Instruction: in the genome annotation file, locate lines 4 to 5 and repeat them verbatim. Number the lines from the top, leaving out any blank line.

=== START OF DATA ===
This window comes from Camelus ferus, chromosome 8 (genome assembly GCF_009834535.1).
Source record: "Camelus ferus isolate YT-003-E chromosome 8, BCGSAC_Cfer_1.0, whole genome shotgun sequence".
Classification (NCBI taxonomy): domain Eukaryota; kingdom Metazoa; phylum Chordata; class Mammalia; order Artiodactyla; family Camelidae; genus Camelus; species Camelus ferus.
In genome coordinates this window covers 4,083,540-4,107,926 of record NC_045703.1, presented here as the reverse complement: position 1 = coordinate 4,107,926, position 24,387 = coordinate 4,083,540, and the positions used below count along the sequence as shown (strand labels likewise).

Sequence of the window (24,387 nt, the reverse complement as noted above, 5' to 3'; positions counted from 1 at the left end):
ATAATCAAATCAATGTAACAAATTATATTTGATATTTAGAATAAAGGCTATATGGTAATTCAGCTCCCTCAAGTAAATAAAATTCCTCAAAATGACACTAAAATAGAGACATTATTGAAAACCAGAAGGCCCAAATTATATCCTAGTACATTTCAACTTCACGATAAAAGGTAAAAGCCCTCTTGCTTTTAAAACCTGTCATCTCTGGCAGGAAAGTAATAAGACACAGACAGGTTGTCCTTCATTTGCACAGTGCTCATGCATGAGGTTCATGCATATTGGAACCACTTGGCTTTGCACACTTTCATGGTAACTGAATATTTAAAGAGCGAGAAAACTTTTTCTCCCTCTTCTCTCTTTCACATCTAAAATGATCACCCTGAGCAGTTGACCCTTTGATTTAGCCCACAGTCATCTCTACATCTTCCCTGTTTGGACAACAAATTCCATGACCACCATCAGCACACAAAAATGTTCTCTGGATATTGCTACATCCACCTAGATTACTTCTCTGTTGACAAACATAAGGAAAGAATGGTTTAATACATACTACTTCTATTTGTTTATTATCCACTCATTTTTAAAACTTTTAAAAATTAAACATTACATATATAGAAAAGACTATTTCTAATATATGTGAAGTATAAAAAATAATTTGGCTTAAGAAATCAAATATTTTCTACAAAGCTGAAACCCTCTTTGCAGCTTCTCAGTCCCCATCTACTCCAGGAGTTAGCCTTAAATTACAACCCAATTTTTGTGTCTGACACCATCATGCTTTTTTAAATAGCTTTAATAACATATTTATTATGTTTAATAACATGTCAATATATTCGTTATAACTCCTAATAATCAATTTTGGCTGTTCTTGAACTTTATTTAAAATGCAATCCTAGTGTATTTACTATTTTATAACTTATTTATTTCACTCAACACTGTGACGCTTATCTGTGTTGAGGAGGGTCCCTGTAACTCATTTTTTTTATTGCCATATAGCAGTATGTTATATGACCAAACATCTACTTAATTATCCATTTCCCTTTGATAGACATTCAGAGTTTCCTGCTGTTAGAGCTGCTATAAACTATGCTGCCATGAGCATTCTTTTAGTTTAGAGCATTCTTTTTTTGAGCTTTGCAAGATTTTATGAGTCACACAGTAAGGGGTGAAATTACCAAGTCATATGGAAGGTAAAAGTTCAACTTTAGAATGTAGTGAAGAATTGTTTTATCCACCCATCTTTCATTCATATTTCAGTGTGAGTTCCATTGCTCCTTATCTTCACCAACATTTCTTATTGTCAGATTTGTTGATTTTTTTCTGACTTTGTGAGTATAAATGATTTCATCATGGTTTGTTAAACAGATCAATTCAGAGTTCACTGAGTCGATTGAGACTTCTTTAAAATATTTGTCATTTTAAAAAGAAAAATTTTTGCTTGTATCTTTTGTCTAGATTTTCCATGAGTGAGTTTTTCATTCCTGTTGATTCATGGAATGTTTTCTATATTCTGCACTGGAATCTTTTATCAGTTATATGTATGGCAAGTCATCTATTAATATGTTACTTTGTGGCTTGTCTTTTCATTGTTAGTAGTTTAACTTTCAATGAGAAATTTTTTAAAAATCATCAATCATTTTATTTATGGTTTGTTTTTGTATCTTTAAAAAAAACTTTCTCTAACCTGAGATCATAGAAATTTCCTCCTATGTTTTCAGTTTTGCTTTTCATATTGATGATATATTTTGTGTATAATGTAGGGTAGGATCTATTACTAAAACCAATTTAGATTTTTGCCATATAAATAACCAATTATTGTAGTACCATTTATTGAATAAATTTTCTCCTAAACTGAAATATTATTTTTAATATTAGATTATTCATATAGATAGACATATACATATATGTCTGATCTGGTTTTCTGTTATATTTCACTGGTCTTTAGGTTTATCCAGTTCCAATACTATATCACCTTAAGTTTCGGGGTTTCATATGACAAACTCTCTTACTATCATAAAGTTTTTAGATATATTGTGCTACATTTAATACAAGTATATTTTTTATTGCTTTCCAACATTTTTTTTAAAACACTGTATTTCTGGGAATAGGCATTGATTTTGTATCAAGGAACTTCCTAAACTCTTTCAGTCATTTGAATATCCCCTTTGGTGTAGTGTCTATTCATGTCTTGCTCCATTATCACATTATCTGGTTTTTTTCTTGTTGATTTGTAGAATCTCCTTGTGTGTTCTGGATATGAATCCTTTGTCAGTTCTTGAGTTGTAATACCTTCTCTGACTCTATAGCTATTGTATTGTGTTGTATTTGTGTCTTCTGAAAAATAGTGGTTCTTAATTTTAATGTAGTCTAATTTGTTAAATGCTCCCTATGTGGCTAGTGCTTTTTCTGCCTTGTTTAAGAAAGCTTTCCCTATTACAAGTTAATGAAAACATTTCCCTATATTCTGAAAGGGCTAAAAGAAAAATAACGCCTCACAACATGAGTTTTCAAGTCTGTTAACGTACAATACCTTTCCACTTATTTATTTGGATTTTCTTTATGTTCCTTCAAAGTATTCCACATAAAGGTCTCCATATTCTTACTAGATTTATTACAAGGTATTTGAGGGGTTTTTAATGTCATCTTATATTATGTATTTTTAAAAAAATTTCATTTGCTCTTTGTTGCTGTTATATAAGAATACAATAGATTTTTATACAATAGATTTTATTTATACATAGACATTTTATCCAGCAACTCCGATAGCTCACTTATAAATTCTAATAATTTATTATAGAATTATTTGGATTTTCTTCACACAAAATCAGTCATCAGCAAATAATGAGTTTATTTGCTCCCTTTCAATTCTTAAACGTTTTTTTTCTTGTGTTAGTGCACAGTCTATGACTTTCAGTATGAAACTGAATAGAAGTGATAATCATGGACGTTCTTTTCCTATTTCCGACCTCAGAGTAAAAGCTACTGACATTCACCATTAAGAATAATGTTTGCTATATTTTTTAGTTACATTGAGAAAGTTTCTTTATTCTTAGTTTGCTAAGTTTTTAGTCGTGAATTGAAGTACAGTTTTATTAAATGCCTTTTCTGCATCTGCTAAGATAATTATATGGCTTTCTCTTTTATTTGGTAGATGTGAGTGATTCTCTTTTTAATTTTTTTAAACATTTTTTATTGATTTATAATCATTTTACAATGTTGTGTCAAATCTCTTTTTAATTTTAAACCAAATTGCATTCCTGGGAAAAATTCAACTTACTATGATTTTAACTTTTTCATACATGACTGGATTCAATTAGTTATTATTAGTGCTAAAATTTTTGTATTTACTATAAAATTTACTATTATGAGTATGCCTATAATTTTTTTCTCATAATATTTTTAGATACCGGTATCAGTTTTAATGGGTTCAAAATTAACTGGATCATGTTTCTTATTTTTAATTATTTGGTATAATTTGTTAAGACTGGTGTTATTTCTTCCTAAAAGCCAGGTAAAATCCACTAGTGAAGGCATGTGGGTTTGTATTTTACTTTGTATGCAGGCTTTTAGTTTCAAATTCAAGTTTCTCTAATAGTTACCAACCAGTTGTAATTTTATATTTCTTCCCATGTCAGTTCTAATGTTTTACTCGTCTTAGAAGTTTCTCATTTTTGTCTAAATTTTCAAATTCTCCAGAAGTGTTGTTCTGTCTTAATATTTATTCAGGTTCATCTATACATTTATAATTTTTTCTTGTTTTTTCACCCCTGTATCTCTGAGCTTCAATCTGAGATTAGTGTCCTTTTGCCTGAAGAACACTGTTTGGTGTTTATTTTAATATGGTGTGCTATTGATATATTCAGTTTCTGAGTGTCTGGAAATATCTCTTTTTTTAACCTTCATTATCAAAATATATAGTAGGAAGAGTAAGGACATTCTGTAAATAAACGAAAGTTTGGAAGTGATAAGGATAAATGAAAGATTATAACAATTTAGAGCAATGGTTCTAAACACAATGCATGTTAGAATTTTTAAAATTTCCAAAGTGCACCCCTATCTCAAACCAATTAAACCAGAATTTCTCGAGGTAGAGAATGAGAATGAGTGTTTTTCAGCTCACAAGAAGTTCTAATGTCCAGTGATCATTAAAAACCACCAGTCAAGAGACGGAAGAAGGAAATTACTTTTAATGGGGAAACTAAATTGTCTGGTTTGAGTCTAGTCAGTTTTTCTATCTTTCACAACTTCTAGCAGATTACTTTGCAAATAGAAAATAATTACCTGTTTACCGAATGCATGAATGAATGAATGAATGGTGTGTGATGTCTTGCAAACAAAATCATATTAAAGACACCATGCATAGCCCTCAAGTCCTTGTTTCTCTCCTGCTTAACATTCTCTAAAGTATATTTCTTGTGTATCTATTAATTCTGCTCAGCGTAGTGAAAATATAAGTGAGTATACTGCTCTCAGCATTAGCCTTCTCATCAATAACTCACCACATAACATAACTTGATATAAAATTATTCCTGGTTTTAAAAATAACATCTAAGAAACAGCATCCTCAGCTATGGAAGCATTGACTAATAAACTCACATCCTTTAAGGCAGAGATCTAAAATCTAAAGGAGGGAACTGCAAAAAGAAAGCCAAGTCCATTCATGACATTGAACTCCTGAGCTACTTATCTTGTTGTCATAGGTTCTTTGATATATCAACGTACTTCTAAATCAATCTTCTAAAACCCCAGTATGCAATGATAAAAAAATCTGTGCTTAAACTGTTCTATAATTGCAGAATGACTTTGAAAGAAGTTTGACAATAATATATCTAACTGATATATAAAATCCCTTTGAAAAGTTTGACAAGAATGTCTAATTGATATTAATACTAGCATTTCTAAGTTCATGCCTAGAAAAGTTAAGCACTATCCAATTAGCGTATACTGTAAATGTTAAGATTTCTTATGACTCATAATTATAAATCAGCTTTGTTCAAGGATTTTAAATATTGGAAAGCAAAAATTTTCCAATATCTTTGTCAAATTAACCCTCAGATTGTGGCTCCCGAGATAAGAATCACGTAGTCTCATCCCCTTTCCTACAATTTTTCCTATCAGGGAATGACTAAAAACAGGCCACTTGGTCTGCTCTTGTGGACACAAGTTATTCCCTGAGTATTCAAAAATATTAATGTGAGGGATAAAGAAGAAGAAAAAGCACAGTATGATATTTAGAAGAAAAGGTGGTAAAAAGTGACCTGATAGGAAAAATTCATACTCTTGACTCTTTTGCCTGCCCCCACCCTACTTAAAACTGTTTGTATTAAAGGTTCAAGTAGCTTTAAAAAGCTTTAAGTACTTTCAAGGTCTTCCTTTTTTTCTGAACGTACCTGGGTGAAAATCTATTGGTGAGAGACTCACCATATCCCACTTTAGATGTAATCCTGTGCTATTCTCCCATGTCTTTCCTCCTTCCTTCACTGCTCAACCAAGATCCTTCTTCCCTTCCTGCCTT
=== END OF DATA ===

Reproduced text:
In genome coordinates this window covers 4,083,540-4,107,926 of record NC_045703.1, presented here as the reverse complement: position 1 = coordinate 4,107,926, position 24,387 = coordinate 4,083,540, and the positions used below count along the sequence as shown (strand labels likewise).

Sequence of the window (24,387 nt, the reverse complement as noted above, 5' to 3'; positions counted from 1 at the left end):